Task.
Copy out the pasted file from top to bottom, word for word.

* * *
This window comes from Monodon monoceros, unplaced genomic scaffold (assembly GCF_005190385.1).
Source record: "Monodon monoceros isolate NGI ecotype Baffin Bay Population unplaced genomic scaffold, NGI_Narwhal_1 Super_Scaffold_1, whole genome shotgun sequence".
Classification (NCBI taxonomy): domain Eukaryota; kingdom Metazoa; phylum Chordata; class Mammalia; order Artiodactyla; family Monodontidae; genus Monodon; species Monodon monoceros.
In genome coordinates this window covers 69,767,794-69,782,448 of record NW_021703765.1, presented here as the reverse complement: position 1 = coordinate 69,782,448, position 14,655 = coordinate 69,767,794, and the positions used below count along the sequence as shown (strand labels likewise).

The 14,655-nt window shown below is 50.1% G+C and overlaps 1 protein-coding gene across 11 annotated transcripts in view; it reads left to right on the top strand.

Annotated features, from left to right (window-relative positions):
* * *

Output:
This window comes from Monodon monoceros, unplaced genomic scaffold (assembly GCF_005190385.1).
Source record: "Monodon monoceros isolate NGI ecotype Baffin Bay Population unplaced genomic scaffold, NGI_Narwhal_1 Super_Scaffold_1, whole genome shotgun sequence".
Classification (NCBI taxonomy): domain Eukaryota; kingdom Metazoa; phylum Chordata; class Mammalia; order Artiodactyla; family Monodontidae; genus Monodon; species Monodon monoceros.
In genome coordinates this window covers 69,767,794-69,782,448 of record NW_021703765.1, presented here as the reverse complement: position 1 = coordinate 69,782,448, position 14,655 = coordinate 69,767,794, and the positions used below count along the sequence as shown (strand labels likewise).

The 14,655-nt window shown below is 50.1% G+C and overlaps 1 protein-coding gene across 11 annotated transcripts in view; it reads left to right on the top strand.

Annotated features, from left to right (window-relative positions):